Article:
Wreaths across America

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By Bryan Marshall

Three women braved the wind, rain and cold Monday, Dec. 15, to place Christmas wreaths at each of the 49 grave sites at Kentucky Veterans Cemetery North in Williamstown.

The show of gratitude was a part of Wreaths Across America, a non-profit organization that began more than 15 years ago when Worcester Wreath Company started placing wreaths on the headstones of fallen heroes at Arlington National Cemetery.

The tradition continues today as the Civil Air Patrol, the Patriot Guard Riders and other civic organizations place wreaths during a special observance at each of the more than 230 state and national cemeteries and Veterans monuments nationwide. Ceremonies also took place at Kentucky’s two other veterans cemeteries in Hopkinsville and Radcliff.

Williamstown resident Brenda Zaccheus, whose husband, retired Army Sgt. 1st Class Dennis Narramore, was buried at the cemetery in September, asked her daughter to check into the program after hearing about it on the news.

With the cemetery being open for less than four months, Newport resident Jennifer Zaccheus learned that a ceremony would not be conducted locally until next year.

“We wanted to do it, but we wanted to do it right,” said Alvin Duncan, director of the Veterans Cemetery. “Since it was such a late start, I was just going to skip it completely this year. That way we would start fresh beginning of the year and the (Grant County High School) Junior ROTC would have all year to raise the funds and we could do it right with the complete full ceremony next year. To me, it’s about taking care of the veterans.”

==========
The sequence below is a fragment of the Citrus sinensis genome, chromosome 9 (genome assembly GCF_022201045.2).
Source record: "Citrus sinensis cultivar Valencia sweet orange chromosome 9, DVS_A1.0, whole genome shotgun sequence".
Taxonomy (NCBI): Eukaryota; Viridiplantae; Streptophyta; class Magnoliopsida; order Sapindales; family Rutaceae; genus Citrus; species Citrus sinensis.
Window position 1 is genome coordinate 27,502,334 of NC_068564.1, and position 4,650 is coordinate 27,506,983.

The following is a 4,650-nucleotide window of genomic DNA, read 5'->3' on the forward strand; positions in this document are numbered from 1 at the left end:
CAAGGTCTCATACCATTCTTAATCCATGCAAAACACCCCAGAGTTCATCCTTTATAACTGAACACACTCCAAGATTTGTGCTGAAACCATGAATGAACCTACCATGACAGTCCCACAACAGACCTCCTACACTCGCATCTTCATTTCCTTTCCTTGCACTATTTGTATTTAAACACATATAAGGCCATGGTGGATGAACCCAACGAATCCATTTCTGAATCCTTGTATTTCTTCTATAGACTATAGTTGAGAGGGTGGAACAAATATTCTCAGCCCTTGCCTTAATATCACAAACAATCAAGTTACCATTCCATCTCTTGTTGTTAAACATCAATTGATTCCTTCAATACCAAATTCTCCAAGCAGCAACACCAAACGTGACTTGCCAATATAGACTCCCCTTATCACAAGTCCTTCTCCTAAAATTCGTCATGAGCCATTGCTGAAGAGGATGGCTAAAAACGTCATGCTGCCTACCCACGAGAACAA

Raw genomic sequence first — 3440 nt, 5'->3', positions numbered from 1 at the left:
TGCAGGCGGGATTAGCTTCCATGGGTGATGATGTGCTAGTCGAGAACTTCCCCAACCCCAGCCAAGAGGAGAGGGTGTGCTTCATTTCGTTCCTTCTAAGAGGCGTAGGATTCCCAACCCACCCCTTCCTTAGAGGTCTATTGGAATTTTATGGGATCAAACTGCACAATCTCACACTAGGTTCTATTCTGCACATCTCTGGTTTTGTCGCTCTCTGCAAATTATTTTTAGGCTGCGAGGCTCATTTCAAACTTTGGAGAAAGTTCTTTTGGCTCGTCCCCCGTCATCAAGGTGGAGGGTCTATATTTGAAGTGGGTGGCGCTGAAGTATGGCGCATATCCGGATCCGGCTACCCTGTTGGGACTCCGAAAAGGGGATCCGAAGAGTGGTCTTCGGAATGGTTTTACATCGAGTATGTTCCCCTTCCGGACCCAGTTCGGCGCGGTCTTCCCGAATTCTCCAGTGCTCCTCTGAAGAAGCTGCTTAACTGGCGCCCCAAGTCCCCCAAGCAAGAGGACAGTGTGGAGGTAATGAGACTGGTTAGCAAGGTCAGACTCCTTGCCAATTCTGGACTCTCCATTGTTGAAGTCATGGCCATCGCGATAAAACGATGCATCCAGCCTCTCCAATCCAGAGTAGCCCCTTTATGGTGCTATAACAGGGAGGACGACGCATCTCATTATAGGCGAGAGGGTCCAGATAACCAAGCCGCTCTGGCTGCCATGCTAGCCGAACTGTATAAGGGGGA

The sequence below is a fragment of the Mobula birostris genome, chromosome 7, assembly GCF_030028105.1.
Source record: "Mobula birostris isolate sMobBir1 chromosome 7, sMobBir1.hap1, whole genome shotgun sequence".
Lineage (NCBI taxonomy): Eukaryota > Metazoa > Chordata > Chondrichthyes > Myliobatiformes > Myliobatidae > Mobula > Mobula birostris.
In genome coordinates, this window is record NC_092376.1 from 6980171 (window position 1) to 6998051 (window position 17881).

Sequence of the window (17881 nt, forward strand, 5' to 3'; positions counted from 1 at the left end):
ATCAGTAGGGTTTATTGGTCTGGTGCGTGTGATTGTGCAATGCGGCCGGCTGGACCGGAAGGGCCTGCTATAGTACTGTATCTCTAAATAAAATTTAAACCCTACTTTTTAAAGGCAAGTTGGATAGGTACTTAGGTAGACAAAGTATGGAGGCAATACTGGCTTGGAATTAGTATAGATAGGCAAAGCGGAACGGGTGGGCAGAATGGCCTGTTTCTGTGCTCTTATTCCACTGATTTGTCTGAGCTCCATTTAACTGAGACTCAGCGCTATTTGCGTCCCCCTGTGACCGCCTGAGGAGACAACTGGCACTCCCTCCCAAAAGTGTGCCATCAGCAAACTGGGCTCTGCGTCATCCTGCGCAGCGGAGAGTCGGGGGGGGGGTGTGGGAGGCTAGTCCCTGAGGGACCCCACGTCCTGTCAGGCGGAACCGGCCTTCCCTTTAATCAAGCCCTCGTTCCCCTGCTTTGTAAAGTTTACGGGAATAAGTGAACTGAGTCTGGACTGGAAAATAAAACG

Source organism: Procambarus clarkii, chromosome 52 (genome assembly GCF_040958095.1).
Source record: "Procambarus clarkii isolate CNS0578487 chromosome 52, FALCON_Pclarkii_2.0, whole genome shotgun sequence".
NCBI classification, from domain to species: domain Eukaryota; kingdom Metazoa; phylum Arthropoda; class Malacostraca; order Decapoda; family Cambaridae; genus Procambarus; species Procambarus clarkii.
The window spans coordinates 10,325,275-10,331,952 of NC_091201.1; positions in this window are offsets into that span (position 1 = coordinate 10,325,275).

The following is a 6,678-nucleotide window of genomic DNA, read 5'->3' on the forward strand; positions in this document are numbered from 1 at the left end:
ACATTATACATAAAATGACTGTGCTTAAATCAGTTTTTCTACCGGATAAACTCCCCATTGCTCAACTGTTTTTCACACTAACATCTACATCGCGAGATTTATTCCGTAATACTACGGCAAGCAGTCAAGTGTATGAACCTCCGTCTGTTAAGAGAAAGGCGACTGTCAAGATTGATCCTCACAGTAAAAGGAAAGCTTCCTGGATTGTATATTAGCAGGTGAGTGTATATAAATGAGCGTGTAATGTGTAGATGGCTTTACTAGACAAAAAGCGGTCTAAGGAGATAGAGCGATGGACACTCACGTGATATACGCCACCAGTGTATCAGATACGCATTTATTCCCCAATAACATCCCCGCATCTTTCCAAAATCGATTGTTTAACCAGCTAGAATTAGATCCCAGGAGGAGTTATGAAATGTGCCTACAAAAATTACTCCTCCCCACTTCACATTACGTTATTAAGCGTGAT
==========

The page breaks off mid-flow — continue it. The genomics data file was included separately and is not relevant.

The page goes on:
Jennifer decided to take matters in her own hands and attempt to raise the money to purchase the wreaths.

“I came to find out I had a week to raise the money,” she said. “It was a lot of pressure, but we got it done. I bugged every American Legion and V.F.W. in the tri-state area. I went one night and the next night on bingo night. I work in a law office so I bugged every single attorney that I knew.”

Jennifer, who raised $850, is still receiving calls about donations.

Any money donated now will be used to purchase wreaths next Christmas.

“It’s important that they’re honored,” Jennifer said. “It’s important that they’re remembered, especially during the holidays. It’s really hard for my mom right now. It means a lot to her and it means a lot to me.”

Brenda, who will be buried alongside her husband at the cemetery, said she is proud of her daughter for all of her hard work and dedication.

“I’m just amazed that she was able to raise so much money in such a short amount of time,” she said. “I was quite impressed. When she find out that it was too late this year, she didn’t just say we’ll wait until next year. She just said she would try to raise the money.”

“I think the families will be touched,” Brenda said. “I think it means a lot. The fact that it happens all across America is a big thing.”

Dry Ridge resident Geneva Seal, who buried her husband, William Bruce Seal of the U.S. Navy, in the cemetery in November, also placed the wreaths.

“I think they’re beautiful,” she said. “I think it really adds to the cemetery. It’s really nice. Although it was raining, I still enjoyed doing it. Something like this gets me up from sitting around thinking about him.”